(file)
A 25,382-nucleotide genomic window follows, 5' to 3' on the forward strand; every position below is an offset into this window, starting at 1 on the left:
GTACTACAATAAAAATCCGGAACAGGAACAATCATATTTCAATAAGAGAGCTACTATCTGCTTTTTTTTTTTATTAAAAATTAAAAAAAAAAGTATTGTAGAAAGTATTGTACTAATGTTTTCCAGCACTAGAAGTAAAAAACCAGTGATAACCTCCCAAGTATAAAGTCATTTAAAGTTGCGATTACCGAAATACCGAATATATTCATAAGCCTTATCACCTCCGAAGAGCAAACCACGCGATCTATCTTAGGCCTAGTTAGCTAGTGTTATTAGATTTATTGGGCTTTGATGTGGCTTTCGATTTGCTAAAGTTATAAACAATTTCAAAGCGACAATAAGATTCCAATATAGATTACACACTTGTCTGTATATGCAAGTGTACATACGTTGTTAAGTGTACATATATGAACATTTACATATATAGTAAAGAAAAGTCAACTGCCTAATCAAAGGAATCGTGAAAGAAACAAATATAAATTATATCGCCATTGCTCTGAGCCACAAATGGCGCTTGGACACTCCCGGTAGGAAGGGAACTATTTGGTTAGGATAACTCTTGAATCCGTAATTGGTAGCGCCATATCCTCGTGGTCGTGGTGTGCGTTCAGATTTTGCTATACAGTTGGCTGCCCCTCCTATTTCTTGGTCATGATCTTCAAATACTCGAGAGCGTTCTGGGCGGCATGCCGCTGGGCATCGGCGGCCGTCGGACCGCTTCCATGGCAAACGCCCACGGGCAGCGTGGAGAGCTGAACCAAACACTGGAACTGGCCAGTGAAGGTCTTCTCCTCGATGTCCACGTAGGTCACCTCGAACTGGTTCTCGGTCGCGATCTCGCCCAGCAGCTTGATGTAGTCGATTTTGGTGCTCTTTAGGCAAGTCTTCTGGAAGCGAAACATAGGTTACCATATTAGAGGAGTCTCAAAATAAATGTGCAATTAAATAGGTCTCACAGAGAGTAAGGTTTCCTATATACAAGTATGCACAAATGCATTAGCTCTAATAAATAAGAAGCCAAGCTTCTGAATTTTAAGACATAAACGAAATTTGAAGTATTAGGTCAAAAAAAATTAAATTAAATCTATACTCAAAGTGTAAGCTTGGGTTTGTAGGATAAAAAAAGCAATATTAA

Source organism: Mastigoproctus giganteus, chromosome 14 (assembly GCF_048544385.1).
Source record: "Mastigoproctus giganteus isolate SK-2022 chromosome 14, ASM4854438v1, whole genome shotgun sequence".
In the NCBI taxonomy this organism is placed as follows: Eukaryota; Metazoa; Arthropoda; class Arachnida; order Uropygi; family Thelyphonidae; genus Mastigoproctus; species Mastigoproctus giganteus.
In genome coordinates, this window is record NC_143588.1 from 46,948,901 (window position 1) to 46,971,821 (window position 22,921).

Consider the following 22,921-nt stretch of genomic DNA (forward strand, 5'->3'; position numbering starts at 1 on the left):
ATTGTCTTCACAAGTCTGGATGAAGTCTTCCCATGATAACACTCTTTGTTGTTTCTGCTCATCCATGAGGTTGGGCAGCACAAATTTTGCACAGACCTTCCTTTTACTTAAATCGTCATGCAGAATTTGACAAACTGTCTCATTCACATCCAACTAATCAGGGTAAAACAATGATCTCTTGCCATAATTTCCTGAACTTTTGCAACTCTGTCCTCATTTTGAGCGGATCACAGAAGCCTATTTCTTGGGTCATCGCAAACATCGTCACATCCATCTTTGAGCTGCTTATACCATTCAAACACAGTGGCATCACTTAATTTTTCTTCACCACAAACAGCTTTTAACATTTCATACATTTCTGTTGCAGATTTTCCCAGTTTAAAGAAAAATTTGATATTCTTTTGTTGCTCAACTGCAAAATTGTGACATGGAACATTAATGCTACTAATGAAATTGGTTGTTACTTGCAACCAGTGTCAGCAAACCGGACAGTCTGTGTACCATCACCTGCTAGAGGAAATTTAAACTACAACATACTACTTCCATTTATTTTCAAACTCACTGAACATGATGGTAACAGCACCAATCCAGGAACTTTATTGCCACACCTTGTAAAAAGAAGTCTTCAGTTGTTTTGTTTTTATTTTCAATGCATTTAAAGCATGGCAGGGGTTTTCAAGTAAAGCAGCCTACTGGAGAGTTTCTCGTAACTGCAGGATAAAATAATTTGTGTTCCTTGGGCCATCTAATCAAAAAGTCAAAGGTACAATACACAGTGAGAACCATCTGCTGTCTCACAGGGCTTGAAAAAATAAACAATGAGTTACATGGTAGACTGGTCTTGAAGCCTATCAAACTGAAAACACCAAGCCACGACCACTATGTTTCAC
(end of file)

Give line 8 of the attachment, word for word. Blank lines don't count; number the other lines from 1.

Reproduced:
ATTGTCTTCACAAGTCTGGATGAAGTCTTCCCATGATAACACTCTTTGTTGTTTCTGCTCATCCATGAGGTTGGGCAGCACAAATTTTGCACAGACCTTCCTTTTACTTAAATCGTCATGCAGAATTTGACAAACTGTCTCATTCACATCCAACTAATCAGGGTAAAACAATGATCTCTTGCCATAATTTCCTGAACTTTTGCAACTCTGTCCTCATTTTGAGCGGATCACAGAAGCCTATTTCTTGGGTCATCGCAAACATCGTCACATCCATCTTTGAGCTGCTTATACCATTCAAACACAGTGGCATCACTTAATTTTTCTTCACCACAAACAGCTTTTAACATTTCATACATTTCTGTTGCAGATTTTCCCAGTTTAAAGAAAAATTTGATATTCTTTTGTTGCTCAACTGCAAAATTGTGACATGGAACATTAATGCTACTAATGAAATTGGTTGTTACTTGCAACCAGTGTCAGCAAACCGGACAGTCTGTGTACCATCACCTGCTAGAGGAAATTTAAACTACAACATACTACTTCCATTTATTTTCAAACTCACTGAACATGATGGTAACAGCACCAATCCAGGAACTTTATTGCCACACCTTGTAAAAAGAAGTCTTCAGTTGTTTTGTTTTTATTTTCAATGCATTTAAAGCATGGCAGGGGTTTTCAAGTAAAGCAGCCTACTGGAGAGTTTCTCGTAACTGCAGGATAAAATAATTTGTGTTCCTTGGGCCATCTAATCAAAAAGTCAAAGGTACAATACACAGTGAGAACCATCTGCTGTCTCACAGGGCTTGAAAAAATAAACAATGAGTTACATGGTAGACTGGTCTTGAAGCCTATCAAACTGAAAACACCAAGCCACGACCACTATGTTTCAC